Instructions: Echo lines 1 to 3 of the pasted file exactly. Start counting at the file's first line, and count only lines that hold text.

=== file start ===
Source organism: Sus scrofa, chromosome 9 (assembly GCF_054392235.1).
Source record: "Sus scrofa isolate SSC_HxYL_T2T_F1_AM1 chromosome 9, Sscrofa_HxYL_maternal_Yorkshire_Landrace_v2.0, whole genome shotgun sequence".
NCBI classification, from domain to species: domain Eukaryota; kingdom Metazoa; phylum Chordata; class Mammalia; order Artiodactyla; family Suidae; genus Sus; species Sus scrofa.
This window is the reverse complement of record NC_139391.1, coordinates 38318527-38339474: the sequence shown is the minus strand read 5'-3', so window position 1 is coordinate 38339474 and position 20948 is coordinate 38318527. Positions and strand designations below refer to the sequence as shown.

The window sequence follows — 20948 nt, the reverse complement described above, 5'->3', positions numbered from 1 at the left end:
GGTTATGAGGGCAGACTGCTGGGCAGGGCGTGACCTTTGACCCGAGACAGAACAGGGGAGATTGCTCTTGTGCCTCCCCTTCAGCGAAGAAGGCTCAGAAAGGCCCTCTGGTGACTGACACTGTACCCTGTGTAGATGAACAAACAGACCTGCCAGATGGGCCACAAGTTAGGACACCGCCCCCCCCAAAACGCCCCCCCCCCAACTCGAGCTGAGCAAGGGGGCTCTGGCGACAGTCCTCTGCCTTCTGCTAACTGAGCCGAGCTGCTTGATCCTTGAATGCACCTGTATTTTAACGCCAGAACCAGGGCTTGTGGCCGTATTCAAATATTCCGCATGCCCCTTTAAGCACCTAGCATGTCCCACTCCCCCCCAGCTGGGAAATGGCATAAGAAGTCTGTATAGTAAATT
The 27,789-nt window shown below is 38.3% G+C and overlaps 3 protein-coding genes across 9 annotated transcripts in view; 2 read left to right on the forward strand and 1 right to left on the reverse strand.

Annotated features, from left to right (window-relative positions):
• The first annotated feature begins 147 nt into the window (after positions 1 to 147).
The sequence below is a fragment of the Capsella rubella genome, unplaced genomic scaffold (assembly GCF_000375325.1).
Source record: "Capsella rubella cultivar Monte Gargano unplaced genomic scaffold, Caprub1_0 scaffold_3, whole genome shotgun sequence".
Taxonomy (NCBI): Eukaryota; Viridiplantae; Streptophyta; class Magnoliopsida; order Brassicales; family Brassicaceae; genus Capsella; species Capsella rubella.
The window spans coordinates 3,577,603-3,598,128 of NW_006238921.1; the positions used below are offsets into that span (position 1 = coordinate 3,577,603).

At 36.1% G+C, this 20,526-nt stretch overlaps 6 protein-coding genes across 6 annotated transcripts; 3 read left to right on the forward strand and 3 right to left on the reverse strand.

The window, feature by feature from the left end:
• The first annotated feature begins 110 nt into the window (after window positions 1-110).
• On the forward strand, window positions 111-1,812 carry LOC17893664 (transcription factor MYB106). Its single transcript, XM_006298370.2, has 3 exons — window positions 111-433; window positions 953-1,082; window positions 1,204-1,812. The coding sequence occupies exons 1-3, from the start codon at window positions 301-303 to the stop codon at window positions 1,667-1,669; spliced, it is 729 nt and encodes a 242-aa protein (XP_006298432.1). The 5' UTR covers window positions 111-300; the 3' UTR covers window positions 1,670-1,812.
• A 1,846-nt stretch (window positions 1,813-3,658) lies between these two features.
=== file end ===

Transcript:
Source organism: Sus scrofa, chromosome 9 (assembly GCF_054392235.1).
Source record: "Sus scrofa isolate SSC_HxYL_T2T_F1_AM1 chromosome 9, Sscrofa_HxYL_maternal_Yorkshire_Landrace_v2.0, whole genome shotgun sequence".
NCBI classification, from domain to species: domain Eukaryota; kingdom Metazoa; phylum Chordata; class Mammalia; order Artiodactyla; family Suidae; genus Sus; species Sus scrofa.